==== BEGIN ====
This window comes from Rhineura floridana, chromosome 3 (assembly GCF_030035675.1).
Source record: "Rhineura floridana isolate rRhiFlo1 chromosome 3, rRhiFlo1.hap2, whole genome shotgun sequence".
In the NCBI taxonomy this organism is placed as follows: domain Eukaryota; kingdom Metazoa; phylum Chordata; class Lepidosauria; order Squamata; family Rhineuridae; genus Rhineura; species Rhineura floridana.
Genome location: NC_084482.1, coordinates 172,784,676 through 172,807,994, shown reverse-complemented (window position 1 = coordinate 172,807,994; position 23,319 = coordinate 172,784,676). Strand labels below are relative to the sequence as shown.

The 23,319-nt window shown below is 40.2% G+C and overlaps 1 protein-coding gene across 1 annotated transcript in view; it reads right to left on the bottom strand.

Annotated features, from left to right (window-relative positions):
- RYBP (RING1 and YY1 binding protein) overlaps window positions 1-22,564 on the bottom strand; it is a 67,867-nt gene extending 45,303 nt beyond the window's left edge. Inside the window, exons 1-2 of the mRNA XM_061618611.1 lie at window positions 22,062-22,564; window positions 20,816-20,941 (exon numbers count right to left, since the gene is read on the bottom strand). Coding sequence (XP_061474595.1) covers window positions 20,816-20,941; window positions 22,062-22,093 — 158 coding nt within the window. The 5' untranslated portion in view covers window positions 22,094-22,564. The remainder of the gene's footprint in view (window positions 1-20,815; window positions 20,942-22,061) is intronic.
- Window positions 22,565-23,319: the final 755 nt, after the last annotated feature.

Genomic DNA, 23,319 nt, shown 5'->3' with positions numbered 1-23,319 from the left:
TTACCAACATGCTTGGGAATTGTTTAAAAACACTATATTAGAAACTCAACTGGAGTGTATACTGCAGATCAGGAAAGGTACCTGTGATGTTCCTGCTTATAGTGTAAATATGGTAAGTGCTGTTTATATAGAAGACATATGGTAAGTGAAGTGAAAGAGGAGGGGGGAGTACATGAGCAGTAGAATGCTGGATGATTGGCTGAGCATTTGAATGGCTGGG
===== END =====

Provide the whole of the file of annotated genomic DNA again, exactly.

This window comes from Rhineura floridana, chromosome 3 (assembly GCF_030035675.1).
Source record: "Rhineura floridana isolate rRhiFlo1 chromosome 3, rRhiFlo1.hap2, whole genome shotgun sequence".
In the NCBI taxonomy this organism is placed as follows: domain Eukaryota; kingdom Metazoa; phylum Chordata; class Lepidosauria; order Squamata; family Rhineuridae; genus Rhineura; species Rhineura floridana.
Genome location: NC_084482.1, coordinates 172,784,676 through 172,807,994, shown reverse-complemented (window position 1 = coordinate 172,807,994; position 23,319 = coordinate 172,784,676). Strand labels below are relative to the sequence as shown.

The 23,319-nt window shown below is 40.2% G+C and overlaps 1 protein-coding gene across 1 annotated transcript in view; it reads right to left on the bottom strand.

Annotated features, from left to right (window-relative positions):
- RYBP (RING1 and YY1 binding protein) overlaps window positions 1-22,564 on the bottom strand; it is a 67,867-nt gene extending 45,303 nt beyond the window's left edge. Inside the window, exons 1-2 of the mRNA XM_061618611.1 lie at window positions 22,062-22,564; window positions 20,816-20,941 (exon numbers count right to left, since the gene is read on the bottom strand). Coding sequence (XP_061474595.1) covers window positions 20,816-20,941; window positions 22,062-22,093 — 158 coding nt within the window. The 5' untranslated portion in view covers window positions 22,094-22,564. The remainder of the gene's footprint in view (window positions 1-20,815; window positions 20,942-22,061) is intronic.
- Window positions 22,565-23,319: the final 755 nt, after the last annotated feature.

Genomic DNA, 23,319 nt, shown 5'->3' with positions numbered 1-23,319 from the left:
TTACCAACATGCTTGGGAATTGTTTAAAAACACTATATTAGAAACTCAACTGGAGTGTATACTGCAGATCAGGAAAGGTACCTGTGATGTTCCTGCTTATAGTGTAAATATGGTAAGTGCTGTTTATATAGAAGACATATGGTAAGTGAAGTGAAAGAGGAGGGGGGAGTACATGAGCAGTAGAATGCTGGATGATTGGCTGAGCATTTGAATGGCTGGG